Regarding the distance between mirrors of a RCT scope.
This web blog has the most accurate data on the distance between mirrors, which I have been able to find out from the Internet:
Teleskop Austria's blog tells this:
Like all Cassegrain Systems, in the Ritchey-Chrétien ist the spherical aberration is dependent on the distance primary to secondary, there is only one optimal distance. At the same time the backfocus (distance focal plane to tube) also changes with that distance. If the secondary is brought nearer to the primary, for each 1mm the backfocus increases 10mm. Sometimes more backfocus is needed, so how changes the spherical aberration respectively? To get an idea about that I measured some primary-secondary distances, and just read the terms for spherical aberration alone to avoid influence from test impurities. Here are the resulting Strehl values, distances given are from secondary holder to spider (means I changed the secondary only, inverse to mirror distances):
6mm - 99%
8mm - 99%
9,5mm - 98%
12mm - 93%
14mm - 79%
With decreasing distance secondary to primary, the undercorrection increases. Interesting, there ist no linear behaviour, first it goes slightly off, then rapid. If you ever need to adjust the distance, I advice to use a Ronchi grating, as zone errors can be deceiptive if you plan to use the star test. They are less careful in polishing under the secondary! Btw: At delivery the scope came with correct distance, just the collimation was fairly off, so it performed only around the diffraction limit. I also remember that I rotated the secondary to get rid af some astigmatism when collimation was otherwise perfect.
And I have confirmed that to be true with own previous 10" RCT scope too, but with a more experimental way (with the usage of CCD Inspector software).
Here's status for "somewhat correctly" collimated 10" RCT, when mirrors are too far apart from each other:
Star fields for a similar (but not the same) images (sorry):
Not that perfect star shapes there... eh, but over then (14-10-2015) my collimation accuracy was not that great either?
Then here's image change with appox. 1...1,5 mm (0,03937 to 0.0590551 inches) closer distance between those mirrors:
Field had "flattened" there...
NOTE: Here's CCDI:s definition for "curvature" in its' 3D Curvature Plot Viewer: (its' not actual field curvature we're talking here, but different aberration amounts)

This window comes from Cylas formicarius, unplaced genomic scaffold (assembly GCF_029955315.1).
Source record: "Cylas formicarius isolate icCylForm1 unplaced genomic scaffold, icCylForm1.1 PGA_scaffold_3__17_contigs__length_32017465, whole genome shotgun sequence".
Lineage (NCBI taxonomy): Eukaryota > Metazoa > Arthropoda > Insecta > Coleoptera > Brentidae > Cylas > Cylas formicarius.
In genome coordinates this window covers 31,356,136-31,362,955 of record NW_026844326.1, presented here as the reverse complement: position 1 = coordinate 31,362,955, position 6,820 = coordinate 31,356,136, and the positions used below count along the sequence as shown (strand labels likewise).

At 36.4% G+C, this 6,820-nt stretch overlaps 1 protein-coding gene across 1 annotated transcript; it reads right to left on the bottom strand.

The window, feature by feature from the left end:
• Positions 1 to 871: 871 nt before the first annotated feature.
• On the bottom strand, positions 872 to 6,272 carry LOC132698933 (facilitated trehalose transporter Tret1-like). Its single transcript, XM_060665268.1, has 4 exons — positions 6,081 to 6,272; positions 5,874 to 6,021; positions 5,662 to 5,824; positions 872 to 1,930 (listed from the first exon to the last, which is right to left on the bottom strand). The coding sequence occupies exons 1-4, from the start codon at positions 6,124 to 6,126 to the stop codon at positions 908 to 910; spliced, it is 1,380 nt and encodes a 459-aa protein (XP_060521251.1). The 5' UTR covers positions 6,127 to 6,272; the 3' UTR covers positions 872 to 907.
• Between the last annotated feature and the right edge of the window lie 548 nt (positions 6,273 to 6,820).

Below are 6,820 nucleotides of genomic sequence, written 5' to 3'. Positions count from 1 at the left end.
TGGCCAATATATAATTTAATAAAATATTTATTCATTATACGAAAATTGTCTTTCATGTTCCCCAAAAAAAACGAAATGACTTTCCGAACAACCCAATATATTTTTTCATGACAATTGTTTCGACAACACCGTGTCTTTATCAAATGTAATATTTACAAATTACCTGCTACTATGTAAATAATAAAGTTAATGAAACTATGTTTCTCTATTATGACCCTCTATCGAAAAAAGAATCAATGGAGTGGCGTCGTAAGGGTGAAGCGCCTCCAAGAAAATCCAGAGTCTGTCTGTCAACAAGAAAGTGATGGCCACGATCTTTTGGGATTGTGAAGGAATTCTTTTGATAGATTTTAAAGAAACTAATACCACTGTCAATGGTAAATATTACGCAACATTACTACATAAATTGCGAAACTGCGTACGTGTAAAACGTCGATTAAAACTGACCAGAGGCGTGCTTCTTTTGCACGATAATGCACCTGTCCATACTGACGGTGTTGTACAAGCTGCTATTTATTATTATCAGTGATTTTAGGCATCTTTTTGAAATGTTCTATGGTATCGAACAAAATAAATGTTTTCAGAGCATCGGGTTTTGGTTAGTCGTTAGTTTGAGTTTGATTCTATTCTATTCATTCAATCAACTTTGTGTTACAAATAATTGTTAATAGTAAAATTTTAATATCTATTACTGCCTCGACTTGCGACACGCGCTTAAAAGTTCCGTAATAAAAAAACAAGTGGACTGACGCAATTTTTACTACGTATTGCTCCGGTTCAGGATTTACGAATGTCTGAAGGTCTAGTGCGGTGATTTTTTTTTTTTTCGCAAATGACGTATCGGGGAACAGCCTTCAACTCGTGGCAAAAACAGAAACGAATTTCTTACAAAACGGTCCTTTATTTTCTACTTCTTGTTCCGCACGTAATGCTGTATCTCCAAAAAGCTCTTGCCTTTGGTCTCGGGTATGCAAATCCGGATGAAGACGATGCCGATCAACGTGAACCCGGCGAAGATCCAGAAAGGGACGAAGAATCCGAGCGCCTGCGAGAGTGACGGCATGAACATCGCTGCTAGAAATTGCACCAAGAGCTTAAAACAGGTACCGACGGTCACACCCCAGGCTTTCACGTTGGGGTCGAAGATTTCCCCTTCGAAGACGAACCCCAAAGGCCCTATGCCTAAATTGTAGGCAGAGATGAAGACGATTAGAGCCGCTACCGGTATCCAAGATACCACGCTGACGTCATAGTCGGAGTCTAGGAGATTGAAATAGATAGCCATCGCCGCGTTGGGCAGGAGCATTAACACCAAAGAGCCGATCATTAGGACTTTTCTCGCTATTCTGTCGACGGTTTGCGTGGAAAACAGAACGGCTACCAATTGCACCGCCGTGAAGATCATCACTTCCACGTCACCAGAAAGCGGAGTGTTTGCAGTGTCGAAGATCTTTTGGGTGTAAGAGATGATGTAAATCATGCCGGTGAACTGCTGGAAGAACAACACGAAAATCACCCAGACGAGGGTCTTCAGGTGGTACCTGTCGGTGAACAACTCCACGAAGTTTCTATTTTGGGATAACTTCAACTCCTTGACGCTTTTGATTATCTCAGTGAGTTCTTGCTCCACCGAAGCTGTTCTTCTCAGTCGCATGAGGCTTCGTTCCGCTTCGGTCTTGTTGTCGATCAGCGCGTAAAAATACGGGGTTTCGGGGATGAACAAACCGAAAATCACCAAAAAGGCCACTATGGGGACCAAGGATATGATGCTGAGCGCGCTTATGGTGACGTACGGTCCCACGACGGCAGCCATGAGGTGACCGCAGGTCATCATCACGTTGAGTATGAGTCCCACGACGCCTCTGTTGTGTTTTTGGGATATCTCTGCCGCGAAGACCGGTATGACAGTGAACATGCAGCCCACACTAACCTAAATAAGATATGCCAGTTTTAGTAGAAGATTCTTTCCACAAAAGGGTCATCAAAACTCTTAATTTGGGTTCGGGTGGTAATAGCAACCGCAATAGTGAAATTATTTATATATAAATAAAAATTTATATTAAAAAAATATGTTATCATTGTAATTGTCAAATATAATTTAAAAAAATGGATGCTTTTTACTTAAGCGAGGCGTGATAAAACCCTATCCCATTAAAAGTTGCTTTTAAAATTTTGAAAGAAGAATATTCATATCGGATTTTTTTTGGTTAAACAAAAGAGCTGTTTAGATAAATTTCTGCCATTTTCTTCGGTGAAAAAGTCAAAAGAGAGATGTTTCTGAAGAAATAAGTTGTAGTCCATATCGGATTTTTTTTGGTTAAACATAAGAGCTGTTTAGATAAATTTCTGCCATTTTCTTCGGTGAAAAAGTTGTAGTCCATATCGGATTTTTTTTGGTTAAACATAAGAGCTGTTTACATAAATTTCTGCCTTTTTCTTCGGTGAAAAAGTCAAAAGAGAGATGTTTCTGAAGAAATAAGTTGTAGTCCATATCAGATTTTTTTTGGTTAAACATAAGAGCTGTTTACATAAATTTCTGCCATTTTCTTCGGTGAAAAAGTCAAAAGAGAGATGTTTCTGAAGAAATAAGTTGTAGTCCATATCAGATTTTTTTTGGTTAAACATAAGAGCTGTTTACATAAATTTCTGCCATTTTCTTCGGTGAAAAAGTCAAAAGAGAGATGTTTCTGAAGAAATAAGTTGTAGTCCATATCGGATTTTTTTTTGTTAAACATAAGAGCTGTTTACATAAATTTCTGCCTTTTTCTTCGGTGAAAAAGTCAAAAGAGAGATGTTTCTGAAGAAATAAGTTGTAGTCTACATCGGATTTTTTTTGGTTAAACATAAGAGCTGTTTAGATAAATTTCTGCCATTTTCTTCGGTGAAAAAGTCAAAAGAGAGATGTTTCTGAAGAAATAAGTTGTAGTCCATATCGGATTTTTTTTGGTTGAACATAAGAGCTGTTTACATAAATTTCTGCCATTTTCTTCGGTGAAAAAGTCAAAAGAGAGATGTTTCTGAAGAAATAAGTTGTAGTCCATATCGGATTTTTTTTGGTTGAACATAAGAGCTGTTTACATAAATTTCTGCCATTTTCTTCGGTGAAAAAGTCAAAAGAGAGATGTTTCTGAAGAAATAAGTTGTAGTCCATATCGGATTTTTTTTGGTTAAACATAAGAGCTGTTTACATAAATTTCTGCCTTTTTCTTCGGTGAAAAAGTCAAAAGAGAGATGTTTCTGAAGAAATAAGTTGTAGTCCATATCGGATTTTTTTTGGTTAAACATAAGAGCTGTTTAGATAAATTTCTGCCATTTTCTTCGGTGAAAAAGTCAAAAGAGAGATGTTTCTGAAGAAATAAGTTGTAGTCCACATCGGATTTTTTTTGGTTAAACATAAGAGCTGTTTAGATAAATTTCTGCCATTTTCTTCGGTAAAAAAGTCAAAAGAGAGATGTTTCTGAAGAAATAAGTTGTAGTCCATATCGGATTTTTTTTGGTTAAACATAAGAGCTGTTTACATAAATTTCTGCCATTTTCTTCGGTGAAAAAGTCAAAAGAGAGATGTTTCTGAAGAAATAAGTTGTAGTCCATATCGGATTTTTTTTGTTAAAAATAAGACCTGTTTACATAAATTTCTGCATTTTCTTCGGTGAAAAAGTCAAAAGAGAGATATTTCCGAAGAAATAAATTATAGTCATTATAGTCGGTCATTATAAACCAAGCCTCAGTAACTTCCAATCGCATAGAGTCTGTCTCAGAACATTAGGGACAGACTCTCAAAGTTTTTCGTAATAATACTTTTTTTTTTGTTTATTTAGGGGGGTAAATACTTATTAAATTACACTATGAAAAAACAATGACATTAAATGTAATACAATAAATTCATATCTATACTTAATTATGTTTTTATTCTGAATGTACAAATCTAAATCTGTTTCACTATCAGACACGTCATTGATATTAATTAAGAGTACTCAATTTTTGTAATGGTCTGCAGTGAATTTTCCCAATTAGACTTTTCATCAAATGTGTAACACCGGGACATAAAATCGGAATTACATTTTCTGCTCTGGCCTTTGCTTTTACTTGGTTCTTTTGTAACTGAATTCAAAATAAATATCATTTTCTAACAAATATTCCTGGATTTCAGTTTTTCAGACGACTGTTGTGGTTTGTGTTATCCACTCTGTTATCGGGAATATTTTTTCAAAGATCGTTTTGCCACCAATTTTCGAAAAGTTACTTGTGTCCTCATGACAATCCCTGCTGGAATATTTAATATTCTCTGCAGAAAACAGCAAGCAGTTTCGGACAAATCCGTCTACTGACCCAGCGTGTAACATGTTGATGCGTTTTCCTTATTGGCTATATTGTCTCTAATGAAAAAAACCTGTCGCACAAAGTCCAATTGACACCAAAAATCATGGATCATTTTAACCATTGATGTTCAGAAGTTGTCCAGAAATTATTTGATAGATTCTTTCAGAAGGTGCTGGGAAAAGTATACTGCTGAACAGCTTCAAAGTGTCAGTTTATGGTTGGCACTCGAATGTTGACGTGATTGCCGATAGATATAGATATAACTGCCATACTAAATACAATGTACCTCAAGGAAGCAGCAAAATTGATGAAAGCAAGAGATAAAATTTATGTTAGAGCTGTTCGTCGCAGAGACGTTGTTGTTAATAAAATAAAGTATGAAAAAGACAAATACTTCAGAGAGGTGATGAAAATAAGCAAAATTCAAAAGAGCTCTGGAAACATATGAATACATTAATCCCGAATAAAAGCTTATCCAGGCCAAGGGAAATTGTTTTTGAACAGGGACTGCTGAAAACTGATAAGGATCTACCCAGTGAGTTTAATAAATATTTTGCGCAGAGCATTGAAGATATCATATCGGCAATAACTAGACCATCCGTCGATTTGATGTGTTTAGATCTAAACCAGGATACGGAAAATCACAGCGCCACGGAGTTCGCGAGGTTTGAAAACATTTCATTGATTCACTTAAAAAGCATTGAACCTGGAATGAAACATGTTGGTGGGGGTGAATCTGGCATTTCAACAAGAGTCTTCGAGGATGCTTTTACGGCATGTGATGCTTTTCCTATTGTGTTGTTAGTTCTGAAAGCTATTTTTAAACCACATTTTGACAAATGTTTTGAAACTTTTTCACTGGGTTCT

CCDInspector extracts thousands of stars from each image and computes their FWHM.
Then, a polynomial function is fitted to the distribution of FWHM values. This is then plotted on a 3-D surface, with varying colors, as follows:
Black: lowest FWHM
Blue: slightly defocused
Green: more defocused
Red: highest defocus
And here's some warning for the above test too.
That curvature measurement in CCDI changes also with the collimation accuracy of those RCT mirrors!
I know that CCDI's 3-D curvature plot flattens out, when collimation accuracy for RCT mirrors gets better and better.
Here's just some comparison with that: (15-10-2015)
(star field is from the middle image there)
After some time (29-03-2016) I took once again the distance of those mirrors into a closer inspection with more "managed" results.
I wrote over then this story into our Finnish astronomy forum:
(You can click on the images to get full size images and watch out how star field changes a bit in the image corners.)
There I presented how the distance change between mirrors was affecting to the CCDI's 3-D curvature plot, when about one total turn for those secondary mirror collimation screws was done (and then secondary mirror was moved closer to the primary mirror by that one-screw-turn amount). The collimation accuracy was kept about the same, while doing that mirror distance shift. I loosened central locking screw a bit, then turned all three collimation screws 90 degrees each. Took collimation images and collimated the view. Then again loosened the central screw and turned collimation screws 90 degrees, collimated again. etc. etc. until full turn was done. If you scroll that message thread lower you can read about the 04-04-2016 update for further (minor) distance adjustment done for the mirror distance. You can watch there, how the star images got better and collimation accurary was getting nearly perfect. That's a long-time process there with my RCT collimation, but just like they say in that Teleskop Austria's blog there is only one optimal distance for this...